Big Upstream Upgrades


Delivering screaming fast
downloads may be the relatively
easy part.

For cable’s DOCSIS 3.0 deployments,
reaching comparable upload
speeds is another story. It
will take some heavy lifting to
boost upstream capacity, which
historically has been confined to
the noisy 5-to-42-Megahertz slice
of radio-frequency spectrum.

“The upstream is the Achilles’
heel for cable operators,” said Brian
O’Neill, senior marketing manager
for Motorola’s Access Networks
Solutions business unit.

And as the industry increasingly
aims DOCSIS high-speed-data
services at small and midsize
business customers, MSOs will
be under even more competitive
pressure to increase upstream
bandwidth. Many businesses rely
on big upstream pipes to transmit
large files and video, and
they’re accustomed to symmetrical-
bandwidth offerings such as
telco T-1 connections.

Moreover, “it’s not just best-effort,
as with residential,” noted
John Dahlquist, vice president of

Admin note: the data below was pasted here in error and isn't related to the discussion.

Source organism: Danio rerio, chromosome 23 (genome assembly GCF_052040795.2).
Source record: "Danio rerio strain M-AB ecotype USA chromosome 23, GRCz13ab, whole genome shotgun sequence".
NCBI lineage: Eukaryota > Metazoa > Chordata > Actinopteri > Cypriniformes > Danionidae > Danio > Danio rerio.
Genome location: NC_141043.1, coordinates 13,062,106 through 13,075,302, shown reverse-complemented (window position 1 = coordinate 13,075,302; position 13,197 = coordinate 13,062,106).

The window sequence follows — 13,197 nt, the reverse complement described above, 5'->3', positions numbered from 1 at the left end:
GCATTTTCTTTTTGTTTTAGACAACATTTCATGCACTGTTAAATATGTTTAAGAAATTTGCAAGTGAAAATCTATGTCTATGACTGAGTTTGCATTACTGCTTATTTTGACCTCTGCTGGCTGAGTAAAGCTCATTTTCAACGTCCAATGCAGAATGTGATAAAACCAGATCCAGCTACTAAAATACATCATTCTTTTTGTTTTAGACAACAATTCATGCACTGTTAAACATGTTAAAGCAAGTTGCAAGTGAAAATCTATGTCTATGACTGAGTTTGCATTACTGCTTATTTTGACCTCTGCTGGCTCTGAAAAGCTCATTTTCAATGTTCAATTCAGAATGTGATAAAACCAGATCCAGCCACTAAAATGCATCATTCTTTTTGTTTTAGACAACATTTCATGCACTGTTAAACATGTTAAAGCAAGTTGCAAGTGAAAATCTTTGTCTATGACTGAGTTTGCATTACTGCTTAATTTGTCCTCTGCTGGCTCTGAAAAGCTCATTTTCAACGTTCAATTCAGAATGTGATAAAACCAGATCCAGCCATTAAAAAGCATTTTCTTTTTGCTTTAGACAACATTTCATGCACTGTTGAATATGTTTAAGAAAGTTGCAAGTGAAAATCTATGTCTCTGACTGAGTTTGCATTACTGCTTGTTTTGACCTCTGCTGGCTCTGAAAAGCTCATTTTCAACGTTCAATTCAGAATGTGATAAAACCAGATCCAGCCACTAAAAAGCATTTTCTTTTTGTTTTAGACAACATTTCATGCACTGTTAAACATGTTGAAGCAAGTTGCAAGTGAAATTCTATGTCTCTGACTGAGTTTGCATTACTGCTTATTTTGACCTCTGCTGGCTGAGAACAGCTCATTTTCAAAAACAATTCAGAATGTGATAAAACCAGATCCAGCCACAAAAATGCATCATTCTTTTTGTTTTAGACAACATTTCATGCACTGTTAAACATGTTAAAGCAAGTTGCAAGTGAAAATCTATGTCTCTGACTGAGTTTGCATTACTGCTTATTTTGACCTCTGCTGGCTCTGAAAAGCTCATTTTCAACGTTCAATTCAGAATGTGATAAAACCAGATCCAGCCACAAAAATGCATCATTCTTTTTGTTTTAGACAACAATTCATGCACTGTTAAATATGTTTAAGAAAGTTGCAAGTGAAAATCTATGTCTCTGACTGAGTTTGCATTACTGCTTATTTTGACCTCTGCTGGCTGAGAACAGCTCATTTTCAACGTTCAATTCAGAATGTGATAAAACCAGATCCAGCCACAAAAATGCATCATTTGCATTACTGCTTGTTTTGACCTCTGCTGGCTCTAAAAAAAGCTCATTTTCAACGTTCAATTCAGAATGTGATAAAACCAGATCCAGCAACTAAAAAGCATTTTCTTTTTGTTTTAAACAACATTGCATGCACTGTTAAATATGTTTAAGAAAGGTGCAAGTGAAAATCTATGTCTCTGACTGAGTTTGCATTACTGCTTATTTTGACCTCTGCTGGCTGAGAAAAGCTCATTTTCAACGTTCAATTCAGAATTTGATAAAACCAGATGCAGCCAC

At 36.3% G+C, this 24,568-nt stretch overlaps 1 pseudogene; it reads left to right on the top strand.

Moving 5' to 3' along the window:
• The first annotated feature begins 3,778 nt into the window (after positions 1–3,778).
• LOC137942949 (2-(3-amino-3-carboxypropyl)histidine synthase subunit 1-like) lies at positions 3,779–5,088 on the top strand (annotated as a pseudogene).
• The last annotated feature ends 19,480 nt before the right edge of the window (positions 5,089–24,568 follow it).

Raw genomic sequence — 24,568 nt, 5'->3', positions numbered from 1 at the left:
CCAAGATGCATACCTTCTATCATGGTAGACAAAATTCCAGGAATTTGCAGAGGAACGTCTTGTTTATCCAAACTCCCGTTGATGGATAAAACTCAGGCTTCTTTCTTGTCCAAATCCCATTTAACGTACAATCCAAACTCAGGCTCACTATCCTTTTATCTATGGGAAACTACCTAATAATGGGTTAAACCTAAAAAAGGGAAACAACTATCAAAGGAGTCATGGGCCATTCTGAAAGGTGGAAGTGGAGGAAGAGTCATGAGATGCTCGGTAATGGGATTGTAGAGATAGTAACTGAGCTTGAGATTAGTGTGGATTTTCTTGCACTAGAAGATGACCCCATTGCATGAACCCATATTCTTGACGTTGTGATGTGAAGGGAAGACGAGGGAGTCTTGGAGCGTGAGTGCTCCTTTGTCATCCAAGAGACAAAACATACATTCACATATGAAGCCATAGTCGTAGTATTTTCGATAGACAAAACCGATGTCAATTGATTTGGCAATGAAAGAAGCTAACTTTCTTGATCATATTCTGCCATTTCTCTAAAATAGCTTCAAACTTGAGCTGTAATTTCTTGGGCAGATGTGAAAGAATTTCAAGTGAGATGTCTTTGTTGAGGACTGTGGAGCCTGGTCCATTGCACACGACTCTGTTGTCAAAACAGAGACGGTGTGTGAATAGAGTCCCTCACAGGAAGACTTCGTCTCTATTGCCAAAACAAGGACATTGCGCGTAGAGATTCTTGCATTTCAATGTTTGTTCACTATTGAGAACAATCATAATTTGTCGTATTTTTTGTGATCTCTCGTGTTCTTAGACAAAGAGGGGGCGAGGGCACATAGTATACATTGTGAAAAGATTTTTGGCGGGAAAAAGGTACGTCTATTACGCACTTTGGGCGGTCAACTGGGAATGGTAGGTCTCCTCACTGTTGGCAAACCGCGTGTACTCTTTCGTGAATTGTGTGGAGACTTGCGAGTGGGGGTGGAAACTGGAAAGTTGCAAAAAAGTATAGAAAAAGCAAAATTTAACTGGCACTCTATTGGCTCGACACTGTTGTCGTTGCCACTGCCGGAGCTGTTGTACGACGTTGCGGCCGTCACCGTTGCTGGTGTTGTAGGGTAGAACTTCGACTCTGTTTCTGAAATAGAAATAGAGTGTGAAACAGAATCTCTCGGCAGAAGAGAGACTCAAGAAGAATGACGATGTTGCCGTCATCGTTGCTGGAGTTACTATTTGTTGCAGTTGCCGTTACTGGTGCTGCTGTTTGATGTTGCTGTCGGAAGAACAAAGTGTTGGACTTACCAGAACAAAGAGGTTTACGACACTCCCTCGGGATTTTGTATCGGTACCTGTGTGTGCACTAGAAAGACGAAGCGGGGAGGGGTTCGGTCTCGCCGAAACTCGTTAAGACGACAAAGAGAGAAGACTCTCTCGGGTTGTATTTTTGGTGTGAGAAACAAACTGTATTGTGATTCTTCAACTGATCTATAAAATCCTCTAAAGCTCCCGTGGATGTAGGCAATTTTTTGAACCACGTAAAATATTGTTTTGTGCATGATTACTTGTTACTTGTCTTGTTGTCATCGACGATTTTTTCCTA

marketing for Aurora Networks.

There’s no one-size-fits-all answer
to maximizing cable’s upstream
path. But regardless of the
approach, “you’re going to have
spend money to get there,” said
John Chapman, Cisco Systems fellow
and chief architect for its access
and transport technology group.

The good news: DOCSIS can
provide up to 1 Gigabit per second
upstream potentially for as
little as 10% of the cost of a fiber to-
the-premises buildout, according
to Chapman’s analysis.

Perhaps the most straightforward
technique is to perform
node splits, by allocating the 5-
42 MHz spectrum — capable of
delivering around 100 Mbps of
usable bandwidth with DOCSIS
3.0 channel-bonding — across a
smaller number homes (for example,
reducing a service group
from 500 homes to 100 homes).

Other approaches are more
complicated. Allocating 5-200
MHz for upstream data can provide
close to 1 Gbps throughput
without deeper fiber deployment,
but that would require eliminating
several dozen analog channels.
In Chapman’s “top split” scenario,
upstream channels could be
placed above 1 Gigahertz — but
that would necessitate more expensive
plant upgrades.

“The answer [for expanding upstream
DOCSIS capacity] will be
different potentially for business
versus residential,” Chapman
said. “It depends on whether you
have to support existing customers
on a segment.”

Motorola, for its part, believes operators
still have the opportunity to
boost the upstream by taking full
advantage of DOCSIS 2.0 features.

“The dirty little secret is that less
than 50% of the upstream channels
are using 2.0,” O’Neill said.
“There’s this whole latent potential
that just needs to be tapped.”